Thursday, December 10, 2009
A Closer Look at Dubai's Debt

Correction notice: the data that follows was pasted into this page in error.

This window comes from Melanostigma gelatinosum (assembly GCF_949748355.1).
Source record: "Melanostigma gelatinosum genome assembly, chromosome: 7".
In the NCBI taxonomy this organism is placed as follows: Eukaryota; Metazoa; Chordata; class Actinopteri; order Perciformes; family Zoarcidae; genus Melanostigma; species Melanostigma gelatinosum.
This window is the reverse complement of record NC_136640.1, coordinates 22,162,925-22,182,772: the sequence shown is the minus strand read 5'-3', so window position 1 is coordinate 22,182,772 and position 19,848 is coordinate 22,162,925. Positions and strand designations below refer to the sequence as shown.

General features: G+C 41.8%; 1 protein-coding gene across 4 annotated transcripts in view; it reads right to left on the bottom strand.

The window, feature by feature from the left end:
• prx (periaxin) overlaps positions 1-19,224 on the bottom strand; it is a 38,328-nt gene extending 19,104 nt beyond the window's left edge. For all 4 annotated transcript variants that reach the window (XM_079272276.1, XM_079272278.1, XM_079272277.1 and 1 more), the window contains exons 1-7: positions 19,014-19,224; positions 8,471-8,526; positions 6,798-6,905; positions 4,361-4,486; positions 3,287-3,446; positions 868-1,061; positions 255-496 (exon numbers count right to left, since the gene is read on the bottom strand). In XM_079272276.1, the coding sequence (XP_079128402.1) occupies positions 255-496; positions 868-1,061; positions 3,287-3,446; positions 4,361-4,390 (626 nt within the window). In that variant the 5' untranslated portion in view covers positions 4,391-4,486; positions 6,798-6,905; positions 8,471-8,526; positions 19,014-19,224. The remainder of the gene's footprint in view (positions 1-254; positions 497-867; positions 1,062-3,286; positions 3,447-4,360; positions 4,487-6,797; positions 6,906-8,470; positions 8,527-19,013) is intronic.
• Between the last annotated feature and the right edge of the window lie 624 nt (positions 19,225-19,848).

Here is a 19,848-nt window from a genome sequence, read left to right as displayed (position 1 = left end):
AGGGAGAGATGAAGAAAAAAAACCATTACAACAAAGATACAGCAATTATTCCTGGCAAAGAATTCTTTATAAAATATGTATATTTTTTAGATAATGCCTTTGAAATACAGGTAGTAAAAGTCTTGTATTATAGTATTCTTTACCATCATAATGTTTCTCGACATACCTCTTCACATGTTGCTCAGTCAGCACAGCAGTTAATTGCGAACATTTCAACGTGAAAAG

December 10, 2009 By Mohamed Jaber Dubai & Paolo Batori London This is a summary of UAE: A Closer Look at Dubai's Debt, December 7, 2009. The Dubai government's announcement on November 25 that it intended to restructure the debt of Dubai World and its subsidiary Nakheel took investors by surprise. Although the markets' initial sharp reaction has since subsided, significant uncertainty remains due to the dearth of information regarding the scale and scope of the emirate's debt problems. This event has particularly shone the light on Dubai's fiscal standing against the background of its significant public sector debt. We attempt to assess the extent of this debt and its potential burden on the emirate's finances. We also evaluate the current pricing of Dubai's credit in relation to its peers based on current market valuations. Government Debt The direct non-bank liabilities of the Dubai government currently amount to about US$18.7 billion. Prior to 2008, these debts were not economically significant as they were limited to a US$0.41 billion dollar bond. However, since April 2008, the government has raised an additional US$18.3 billion worth of non-bank debt. Little is known about the uses of these funds, other than that about US$15 billion of the newly raised debt has been earmarked to the Financial Support Fund (FSF). One of the FSF's central roles is to provide financial support and liquidity on a commercial basis to the government and the government-related entities (GREs) that are deemed to be of strategic and developmental importance to Dubai. In fact, its establishment back in July had served to further blur the line between the government's explicit versus implicit support for GREs. Overall, Dubai's direct and contingent debt liabilities are estimated to stand at around 50% of GDP. In both absolute and relative terms, this level of debt is not necessarily a cause for concern and is lower than the regional average. However, one also needs to consider the potential contingent liabilities of the Dubai government. Given the strategic significance of some of its GREs, it is difficult to see the government leaving them to fend for themselves. As such, we estimate that the government's implicit guarantee of these institutions would add contingent liabilities of about US$20 billion to its existing debt burden, thereby raising its debt (both direct and contingent) to GDP ratio to about 50%. Again, this level, although high, is not alarming by regional or even international standards. The market's appetite for Dubai's sovereign debt very much depends on how the current situation is handled. Going forward, we believe that the Dubai government will need to tap credit markets for additional funding. This may be necessary in order to finance development expenditures and shore up the standing of some of the emirate's most strategic GREs. As a result, we expect the government's direct, non-contingent debt to increase by about 27pp to 51% of GDP by 2011. However, the ability of the Dubai government to raise additional debt on somewhat favorable terms will depend on how successful it is in managing the current debt restructuring process. It is difficult to over-emphasize the need for a timely resolution of Dubai World's debt problems. A protracted negotiation process that leaves creditors with a significant loss would not be in the emirate's interest. Neither would be the lack of timely disclosure of other potential debt challenges affecting Dubai's GREs. We believe that a clear and well-communicated government strategy to deal with the debt situation is imperative at this stage in order to quell rampant market speculation and limit the long-term reputational damage to the emirate's credit standing. Moreover, ring-fencing the troubled debt of various GREs would help to limit the impact of the current crisis on entities that have a solid business model and are able to shoulder additional debt. Quasi-Government Debt There are no official estimates of the debt owed by Dubai's GREs. Calculating the overall size of their debt liabilities is further complicated by a number of factors, including: (i) the complex organizational structure of Dubai's quasi-sovereign holdings; (ii) the lack of transparency regarding operations of its mostly unlisted companies; and (iii) the lack of data on bilateral, non-disclosed loans extended to these entities. Nevertheless, we rely on publicly available information to derive an estimate of the value of the GRE's outstanding bonds and loans. We then adjusted these estimates in an attempt to account for non-reported debt. In total, we believe that the debt of Dubai's GREs currently stands at around US$89 billion, or 116% of the emirate's GDP. The debt is split among the emirate's three largest holding companies, with Dubai World and the Investment Corporation of Dubai accounting for the largest shares, although the latter arguably holds a number of companies with high franchise values. The GRE's disclosed debt is also held by a diverse group of investors, with about one-third held in bonds and the rest in loans. International banks hold about 44% of total GRE debt, versus 13% for UAE banks. Moreover, about 24% of this debt is set to mature by end-2010, with another 24% maturing in 2011. In sum, Dubai's public sector debt - which includes that of the government and its related entities - is estimated at around US$108 billion, or 140% of GDP. However, these estimates may overstate the real debt burden on the public sector, since they don't take into consideration the assets held by these GREs, on which there is unfortunately little information. It is likely that other GREs will also announce debt restructuring plans over the near term. The high leverage of many of Dubai's government-related entities and their significant exposure to real estate and financial assets that have underperformed since 1H08 make it likely that further restructuring of GRE debt may be needed. The absence of detailed financial statements for these companies makes it difficult to accurately assess their financial soundness. Nevertheless, we tried to derive a guesstimate of the value of the debt that may need to be restructured by first examining the GRE's outstanding obligations and then subjectively assigning a probability of restructuring to them based on anecdotal evidence. In the process, we developed three different scenarios based on the increasing likelihood of debt restructuring of the GREs: Scenario 1: Assumes that only the recently announced Dubai World debt will be rescheduled. Scenario 2: Adds to scenario 1 the assumed rescheduling of the debt of Istithmar, Drydocks, Dubai Financial Group, Dubai Holding Investment Group (holding company level) and Dubai International Capital (holding company level). Scenario 3: Adds to scenario 2 the assumed rescheduling of the debt of Dubai Holding (holding company level), Dubai Holding Commercial Operations, Bourse Dubai and Dubai Sukuk Center Limited (DIFC). Dubai's Fiscal Position Given the attention afforded to Dubai's debt overhang, it may be useful to examine its fiscal standing and assess the impact of this debt burden on its finances. Dubai's fiscal revenues are dependent on fee and oil income. As of 2008, tax income - mainly related to customs fees and limited corporate taxes (e.g., tax on foreign bank income) - accounted for no more than 23% of overall government revenues. Conversely, proceeds from oil exports made up around 26% of government revenues. Non-customs fees - including those levied on road use and real estate - accounted for about 45% of total fiscal revenues. The latter are estimated to have dropped by about 15% in 2009, mainly due to the: (i) significant decline in Dubai's real estate sector in 2009; (ii) slowdown in domestic spending; (iii) negative population growth; and (iv) lower oil prices. We expect fiscal expenditures to decline in 2010. Government expenditures, which had expanded at an average annual rate of about 48% during 2007-08, are estimated to have increased by about 10% in 2009. We believe that the government's finances will likely be strained next year due to tighter funding channels and a continued need for government support for some of the emirate's most strategic GREs. As such, we expect public spending to decline by about 6% next year. Current expenditures, which make up about 60% of government spending, should drop slightly in 2010, while development expenditures will likely experience a sharper decline on the back of tighter financing. On balance, we expect the fiscal accounts to register a deficit of about 4.5% of GDP in 2009 and 2.9% in 2010. The burden of debt-servicing will likely increase over the medium term. We also attempt to assess the impact of servicing the debt on the emirate's finances. In order to perform this exercise, we assume that: (i) the government will only be responsible for servicing its direct debt obligations, not those of its GREs; (ii) the government will need to raise an extra US$20 billion during 2009-11 to finance expenditures and shore up the finances of highly strategic GREs; and (iii) the average cost of financing will remain below market levels, mainly thanks to subsidized financing from the federal government and the emirate of Abu Dhabi. Assuming a full roll-over of debt at maturity, debt servicing expenses are expected to rise from about 7% of total expenditures in 2009 to around 22% in 2011, somewhat in-line with other oil-importing Middle Eastern countries. If we were to take into consideration the government's contingent liabilities vis-à-vis its most strategic GREs, the toll of servicing the debt on government finances would necessarily be higher. Estimating the Fair Value of Dubai's Credit Goals of Our Scenario Analysis The goal of this analysis is to give a quantitative frame of reference, to reconcile different markets (corporate, sovereign and global EM markets) in a context of high volatility and uncertainty. Therefore, investors should be aware that our conclusions have to be considered as indications of fair value, based on the below-listed assumptions, which could reveal themselves as strong in some peculiar market situation. Given the anticipated debt restructuring and the recent volatility in Dubai fixed income markets, we undertook a macro/debt scenario analysis in order to: 1) assess if Dubai 5Y CDS is in line with a diversified sample of other emerging markets countries based on straightforward credit metrics (in this case external debt/GDP); 2) assess if Dubai CDS and the Nakheel bond are pricing in a homogenous market/debt restructuring scenario; 3) determine a short-term fair value range for Dubai CDS; and 4) determine a medium-to-long-term target range for Dubai CDS. Methodology and Assumptions First, we regressed the total external debt/GDP ratio and the 5Y CDS level for 33 emerging countries to, broadly, estimate fair value levels for Dubai implied by our macro scenarios. Second, we used the three different debt-restructuring scenarios outlined above to estimate the magnitude of external debt burden going forward. Scenario 1 assumes a debt restructuring of US$26 billion. Scenario 2 assumes US$34.7 billion and Scenario 3 US$46.7 billion. Third, given concerns among investors relative to the effective value of the implicit sovereign protection of GREs, we have analyzed a debt scenario which sees Dubai ring-fence its debt and the debt of its most strategic entities - what we term the Last Line of Debt restructuring scenario (LLD). Fourth, we have assumed several haircuts on any potential restructuring. Assumptions: 1) The relationship between total external debt and GDP remains stable over time. The R-squared of our binomial regression is 0.56. 2) The sample of emerging countries is representative of the EM world as a whole. 3) External debt/GDP is one of the main drivers of spreads and can be considered as a good proxy of credit risk. 4) Gross external debt/GDP, we find, is a good proxy of perceived credit risk. Net external debt/GDP may have been a better gauge, had it not been for the lack of data. Conclusions and Strategy Implications Assuming a scenario of 50% of haircut (which is also what seems to be priced in for the Nakheel 2009 bond), we draw the following conclusions for the 5Y Dubai CDS: • The current level looks in line with the haircut projected by the Nakheel 2009 bond and the rest of the EM sovereign 5-year CDS spectrum; • The CDS spread is currently positioned above the upper limit of the short-term interval of confidence (based on our macro and restructuring assumptions). Therefore, it offers value if our baseline scenario (scenario 2) and our assumptions were to materialize. In which case, it could converge towards 300-350bp in the short term; and • If we assume that, at the extreme scenario, Dubai will take a tough line with investors exposed to the quasi-sovereign assets (LLD scenario), the CDS spread should converge towards 175-225bp in the medium-to-long term. However, if this situation were to materialize, we cannot rule out an increase in short-term volatility, as investors' willingness to finance that particular emirate/region could temporarily fade.